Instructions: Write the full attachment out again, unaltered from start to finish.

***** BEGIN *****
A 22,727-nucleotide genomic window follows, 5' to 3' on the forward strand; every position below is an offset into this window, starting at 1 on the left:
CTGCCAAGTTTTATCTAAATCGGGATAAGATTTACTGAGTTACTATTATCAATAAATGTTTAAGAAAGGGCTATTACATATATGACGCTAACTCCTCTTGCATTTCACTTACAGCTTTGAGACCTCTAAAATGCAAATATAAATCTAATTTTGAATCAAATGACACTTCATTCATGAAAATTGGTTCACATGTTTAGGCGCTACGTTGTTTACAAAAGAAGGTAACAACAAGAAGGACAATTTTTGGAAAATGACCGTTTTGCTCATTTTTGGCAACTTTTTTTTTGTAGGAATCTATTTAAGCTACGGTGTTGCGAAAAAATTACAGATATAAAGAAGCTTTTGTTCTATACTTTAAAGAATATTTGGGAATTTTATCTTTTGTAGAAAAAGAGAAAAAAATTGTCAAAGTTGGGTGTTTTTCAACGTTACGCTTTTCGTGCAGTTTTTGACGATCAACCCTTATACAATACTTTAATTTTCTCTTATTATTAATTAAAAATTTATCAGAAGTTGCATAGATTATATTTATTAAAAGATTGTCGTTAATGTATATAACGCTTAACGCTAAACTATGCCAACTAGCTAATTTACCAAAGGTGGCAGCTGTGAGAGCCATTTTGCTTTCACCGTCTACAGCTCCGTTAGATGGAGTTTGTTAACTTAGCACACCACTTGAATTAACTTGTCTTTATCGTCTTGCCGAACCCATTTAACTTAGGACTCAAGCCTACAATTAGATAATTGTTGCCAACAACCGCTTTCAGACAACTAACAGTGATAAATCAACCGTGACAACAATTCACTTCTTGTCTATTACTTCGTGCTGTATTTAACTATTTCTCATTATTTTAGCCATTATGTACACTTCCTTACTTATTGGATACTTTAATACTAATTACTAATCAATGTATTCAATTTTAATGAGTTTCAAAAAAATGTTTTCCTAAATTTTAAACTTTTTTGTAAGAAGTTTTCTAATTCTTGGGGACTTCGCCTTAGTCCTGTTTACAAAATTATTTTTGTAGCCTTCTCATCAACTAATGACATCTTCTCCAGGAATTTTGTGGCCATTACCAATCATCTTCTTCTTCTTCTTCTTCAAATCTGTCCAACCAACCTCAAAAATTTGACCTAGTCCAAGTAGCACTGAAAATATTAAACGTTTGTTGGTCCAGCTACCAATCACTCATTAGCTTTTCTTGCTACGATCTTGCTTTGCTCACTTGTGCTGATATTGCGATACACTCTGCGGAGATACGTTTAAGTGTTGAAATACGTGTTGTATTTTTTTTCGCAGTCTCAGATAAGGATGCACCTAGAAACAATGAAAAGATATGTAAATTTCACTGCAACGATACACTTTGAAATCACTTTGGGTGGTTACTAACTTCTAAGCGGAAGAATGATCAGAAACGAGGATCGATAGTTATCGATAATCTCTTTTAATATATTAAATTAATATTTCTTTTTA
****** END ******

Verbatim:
A 22,727-nucleotide genomic window follows, 5' to 3' on the forward strand; every position below is an offset into this window, starting at 1 on the left:
CTGCCAAGTTTTATCTAAATCGGGATAAGATTTACTGAGTTACTATTATCAATAAATGTTTAAGAAAGGGCTATTACATATATGACGCTAACTCCTCTTGCATTTCACTTACAGCTTTGAGACCTCTAAAATGCAAATATAAATCTAATTTTGAATCAAATGACACTTCATTCATGAAAATTGGTTCACATGTTTAGGCGCTACGTTGTTTACAAAAGAAGGTAACAACAAGAAGGACAATTTTTGGAAAATGACCGTTTTGCTCATTTTTGGCAACTTTTTTTTTGTAGGAATCTATTTAAGCTACGGTGTTGCGAAAAAATTACAGATATAAAGAAGCTTTTGTTCTATACTTTAAAGAATATTTGGGAATTTTATCTTTTGTAGAAAAAGAGAAAAAAATTGTCAAAGTTGGGTGTTTTTCAACGTTACGCTTTTCGTGCAGTTTTTGACGATCAACCCTTATACAATACTTTAATTTTCTCTTATTATTAATTAAAAATTTATCAGAAGTTGCATAGATTATATTTATTAAAAGATTGTCGTTAATGTATATAACGCTTAACGCTAAACTATGCCAACTAGCTAATTTACCAAAGGTGGCAGCTGTGAGAGCCATTTTGCTTTCACCGTCTACAGCTCCGTTAGATGGAGTTTGTTAACTTAGCACACCACTTGAATTAACTTGTCTTTATCGTCTTGCCGAACCCATTTAACTTAGGACTCAAGCCTACAATTAGATAATTGTTGCCAACAACCGCTTTCAGACAACTAACAGTGATAAATCAACCGTGACAACAATTCACTTCTTGTCTATTACTTCGTGCTGTATTTAACTATTTCTCATTATTTTAGCCATTATGTACACTTCCTTACTTATTGGATACTTTAATACTAATTACTAATCAATGTATTCAATTTTAATGAGTTTCAAAAAAATGTTTTCCTAAATTTTAAACTTTTTTGTAAGAAGTTTTCTAATTCTTGGGGACTTCGCCTTAGTCCTGTTTACAAAATTATTTTTGTAGCCTTCTCATCAACTAATGACATCTTCTCCAGGAATTTTGTGGCCATTACCAATCATCTTCTTCTTCTTCTTCTTCAAATCTGTCCAACCAACCTCAAAAATTTGACCTAGTCCAAGTAGCACTGAAAATATTAAACGTTTGTTGGTCCAGCTACCAATCACTCATTAGCTTTTCTTGCTACGATCTTGCTTTGCTCACTTGTGCTGATATTGCGATACACTCTGCGGAGATACGTTTAAGTGTTGAAATACGTGTTGTATTTTTTTTCGCAGTCTCAGATAAGGATGCACCTAGAAACAATGAAAAGATATGTAAATTTCACTGCAACGATACACTTTGAAATCACTTTGGGTGGTTACTAACTTCTAAGCGGAAGAATGATCAGAAACGAGGATCGATAGTTATCGATAATCTCTTTTAATATATTAAATTAATATTTCTTTTTA